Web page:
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Google-Backed Nonprofit Shows Games can Teach and be Fun

When my eight-year-old My son said that he made his friends happy by fighting bullying in video games. I was intrigued. He shared his thoughts about Kind KingdomHis school librarian suggested the game he played, called. My son took his character to a friend, whose head was down. He then gave the heart to his other character. My son smiled as he lifted his head. After that, my son moved the player forward and encountered a bully. He was jumping around and clenching his teeth. After a quick series of buttons, the bully was safely behind bars.

Kind Kingdom Interland is a Google Division. This game was part of the four-game series about internet safety. It was great that these lessons could be applied in all aspects of life.

This is what I discovered Kind Kingdom Games for Change is a non-profit that supports and promotes creators who use games for social change. Arana Shapiro, managing director and chief learning officer at Games for Change, explains that “Kind Kingdom This is one of our favorite games because it conveys a positive message. This game promotes media literacy and online safety. It’s where children are and it is how we connect. Play and play together. We know that this is a natural state for youth, so we lean into it and use that medium to promote good.”

Games for Change allows you to connect with others and find games that will teach, motivate, and inspire. You can search for games and other content on the site. It has tags and age ratings, such as grief or mental healthcare. Kind Kingdom. For instance, Before I Forget He teaches people about living with dementia, and was nominated by the BAFTA. Attentat 1942 Through the lens of Holocaust survivors, it teaches players all about World War II. 1000 Miles of Cut Trip shifts the player’s perspective to better understand racism and discrimination, from naked hatred all the way to microaggressions. Best of all, they’re all games that help people understand situations they may never personally experience.

Benjamin Stokes, the author of Games for Change, founded Games for Change. Real World Games are Locally Played for Stronger Places and Greater Communitie; Suzanne Seggerman, a public speaker and adviser on new media and social impact; and Barry Joseph, an expert in digital engagement, with the mission of using video games for social good and a belief in the ability of gaming to teach people history, new skills, and more without necessarily being branded as “educational.”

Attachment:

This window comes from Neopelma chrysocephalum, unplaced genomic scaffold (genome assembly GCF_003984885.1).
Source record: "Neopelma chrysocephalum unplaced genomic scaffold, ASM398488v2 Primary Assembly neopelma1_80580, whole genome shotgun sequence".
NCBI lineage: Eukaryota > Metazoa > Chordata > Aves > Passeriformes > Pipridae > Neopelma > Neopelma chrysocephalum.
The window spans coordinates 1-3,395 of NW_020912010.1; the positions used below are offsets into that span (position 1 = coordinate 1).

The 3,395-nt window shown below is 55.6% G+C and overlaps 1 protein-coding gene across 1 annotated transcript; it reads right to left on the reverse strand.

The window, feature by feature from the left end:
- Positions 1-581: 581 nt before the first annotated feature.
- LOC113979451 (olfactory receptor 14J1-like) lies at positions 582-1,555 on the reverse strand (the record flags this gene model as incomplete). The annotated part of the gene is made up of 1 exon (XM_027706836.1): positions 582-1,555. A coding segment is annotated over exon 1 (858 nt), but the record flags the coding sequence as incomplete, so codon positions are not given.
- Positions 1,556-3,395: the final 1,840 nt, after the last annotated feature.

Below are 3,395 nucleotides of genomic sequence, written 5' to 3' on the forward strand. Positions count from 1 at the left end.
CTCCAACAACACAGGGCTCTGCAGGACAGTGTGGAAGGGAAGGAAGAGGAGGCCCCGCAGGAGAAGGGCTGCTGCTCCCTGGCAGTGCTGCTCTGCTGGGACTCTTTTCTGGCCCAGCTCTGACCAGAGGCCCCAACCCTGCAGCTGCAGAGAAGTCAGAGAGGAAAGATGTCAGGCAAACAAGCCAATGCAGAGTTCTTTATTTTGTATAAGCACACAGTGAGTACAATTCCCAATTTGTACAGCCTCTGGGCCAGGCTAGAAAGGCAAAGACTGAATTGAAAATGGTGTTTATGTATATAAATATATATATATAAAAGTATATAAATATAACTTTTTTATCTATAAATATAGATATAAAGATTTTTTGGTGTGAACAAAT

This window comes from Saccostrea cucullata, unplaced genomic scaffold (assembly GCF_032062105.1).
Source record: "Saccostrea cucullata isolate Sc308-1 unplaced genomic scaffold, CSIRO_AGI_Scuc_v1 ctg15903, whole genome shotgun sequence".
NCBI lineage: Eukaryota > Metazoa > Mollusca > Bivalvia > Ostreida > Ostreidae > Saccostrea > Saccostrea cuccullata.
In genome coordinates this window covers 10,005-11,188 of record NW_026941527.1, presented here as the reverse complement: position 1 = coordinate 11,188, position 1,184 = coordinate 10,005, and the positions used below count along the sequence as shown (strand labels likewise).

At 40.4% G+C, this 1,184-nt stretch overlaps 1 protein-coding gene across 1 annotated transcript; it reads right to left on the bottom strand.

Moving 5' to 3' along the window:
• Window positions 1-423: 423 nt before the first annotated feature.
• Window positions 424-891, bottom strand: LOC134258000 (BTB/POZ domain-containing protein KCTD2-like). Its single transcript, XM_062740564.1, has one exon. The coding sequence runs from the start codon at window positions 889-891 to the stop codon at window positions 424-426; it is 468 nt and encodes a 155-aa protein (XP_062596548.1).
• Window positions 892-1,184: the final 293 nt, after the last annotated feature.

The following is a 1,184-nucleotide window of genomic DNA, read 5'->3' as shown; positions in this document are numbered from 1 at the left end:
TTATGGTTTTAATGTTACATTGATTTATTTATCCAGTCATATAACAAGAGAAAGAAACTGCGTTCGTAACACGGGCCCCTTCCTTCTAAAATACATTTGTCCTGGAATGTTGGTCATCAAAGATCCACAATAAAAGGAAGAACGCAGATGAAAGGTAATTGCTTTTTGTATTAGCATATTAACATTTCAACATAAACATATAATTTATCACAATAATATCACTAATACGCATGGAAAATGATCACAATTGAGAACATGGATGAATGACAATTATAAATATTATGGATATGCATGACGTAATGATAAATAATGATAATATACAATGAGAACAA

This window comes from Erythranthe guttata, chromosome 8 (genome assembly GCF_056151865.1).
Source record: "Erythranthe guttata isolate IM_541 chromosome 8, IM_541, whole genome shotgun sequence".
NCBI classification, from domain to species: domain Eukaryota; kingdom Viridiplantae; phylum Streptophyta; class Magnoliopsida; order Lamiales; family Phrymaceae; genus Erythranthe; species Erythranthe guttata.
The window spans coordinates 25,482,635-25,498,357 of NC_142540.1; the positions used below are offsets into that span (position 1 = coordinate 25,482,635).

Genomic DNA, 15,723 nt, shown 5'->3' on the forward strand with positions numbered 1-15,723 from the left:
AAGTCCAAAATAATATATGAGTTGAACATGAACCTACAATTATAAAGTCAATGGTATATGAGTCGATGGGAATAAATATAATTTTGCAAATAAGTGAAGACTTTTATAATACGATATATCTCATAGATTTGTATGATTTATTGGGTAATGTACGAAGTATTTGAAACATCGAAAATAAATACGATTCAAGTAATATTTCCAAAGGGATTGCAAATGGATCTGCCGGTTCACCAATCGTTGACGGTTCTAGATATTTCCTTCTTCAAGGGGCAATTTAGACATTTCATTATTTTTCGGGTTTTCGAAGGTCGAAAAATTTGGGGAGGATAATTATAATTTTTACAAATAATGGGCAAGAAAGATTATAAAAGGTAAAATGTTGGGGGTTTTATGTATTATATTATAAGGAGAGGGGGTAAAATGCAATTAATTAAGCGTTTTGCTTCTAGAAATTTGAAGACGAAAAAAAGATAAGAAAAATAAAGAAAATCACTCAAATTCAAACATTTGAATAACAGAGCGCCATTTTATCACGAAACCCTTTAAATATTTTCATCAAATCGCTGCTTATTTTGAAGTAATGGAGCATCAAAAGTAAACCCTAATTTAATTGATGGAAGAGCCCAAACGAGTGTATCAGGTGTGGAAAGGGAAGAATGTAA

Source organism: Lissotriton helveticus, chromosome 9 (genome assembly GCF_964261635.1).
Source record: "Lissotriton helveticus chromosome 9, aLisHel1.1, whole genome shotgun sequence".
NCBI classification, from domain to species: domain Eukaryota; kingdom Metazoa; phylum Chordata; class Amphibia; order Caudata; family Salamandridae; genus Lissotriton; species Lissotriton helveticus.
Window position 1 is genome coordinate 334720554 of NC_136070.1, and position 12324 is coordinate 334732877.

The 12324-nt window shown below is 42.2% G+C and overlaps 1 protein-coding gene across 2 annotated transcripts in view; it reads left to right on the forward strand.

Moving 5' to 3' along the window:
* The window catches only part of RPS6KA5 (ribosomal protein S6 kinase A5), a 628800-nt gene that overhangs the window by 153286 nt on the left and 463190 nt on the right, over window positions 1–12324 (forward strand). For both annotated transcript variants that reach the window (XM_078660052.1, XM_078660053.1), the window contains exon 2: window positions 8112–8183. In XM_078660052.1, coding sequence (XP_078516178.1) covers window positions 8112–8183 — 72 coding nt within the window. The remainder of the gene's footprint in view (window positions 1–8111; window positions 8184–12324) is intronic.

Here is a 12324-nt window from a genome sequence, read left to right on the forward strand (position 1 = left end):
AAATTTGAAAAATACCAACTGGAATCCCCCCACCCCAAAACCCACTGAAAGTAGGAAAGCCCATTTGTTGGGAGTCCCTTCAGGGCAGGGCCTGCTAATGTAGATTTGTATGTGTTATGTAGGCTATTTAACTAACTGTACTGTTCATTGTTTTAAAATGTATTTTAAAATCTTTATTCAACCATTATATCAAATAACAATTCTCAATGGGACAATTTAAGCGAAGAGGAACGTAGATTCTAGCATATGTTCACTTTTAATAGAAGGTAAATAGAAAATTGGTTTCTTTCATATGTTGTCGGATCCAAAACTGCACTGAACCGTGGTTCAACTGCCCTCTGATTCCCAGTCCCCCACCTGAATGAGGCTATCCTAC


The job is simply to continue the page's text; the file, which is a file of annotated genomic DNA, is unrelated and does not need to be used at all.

The team grew eventually and began working with other game developers such as Half the Sky, an Indian game developer; Leti Games in Kenya; Frima, who is a Canadian game designer that wanted to create games that have social impacts. “Over the past six or seven years, the company has been steadily growing because gamification has become so popular. Each one of us has at least one game console. We aren’t sitting in basements gaming anymore. Are you a gamer? WOrdle or Candy Crush? That makes you a gamer,” says Shapiro. “Many of us are playing games throughout the day and, if used in the right way, that method of communication can make a big difference in the empathy people have for others.”

Games for Change can be a wonderful place to discover games that have a social purpose. However, the organization also serves many other purposes in the game industry and is involved with executive producer roles on new projects. The team has been working with Goliath to create a video game in which the player is placed in the shoes and experiences of someone with schizophrenia. “There’s something about that experience of really feeling and tasting and touching that gives us a different kind of understanding,” Shapiro explains.

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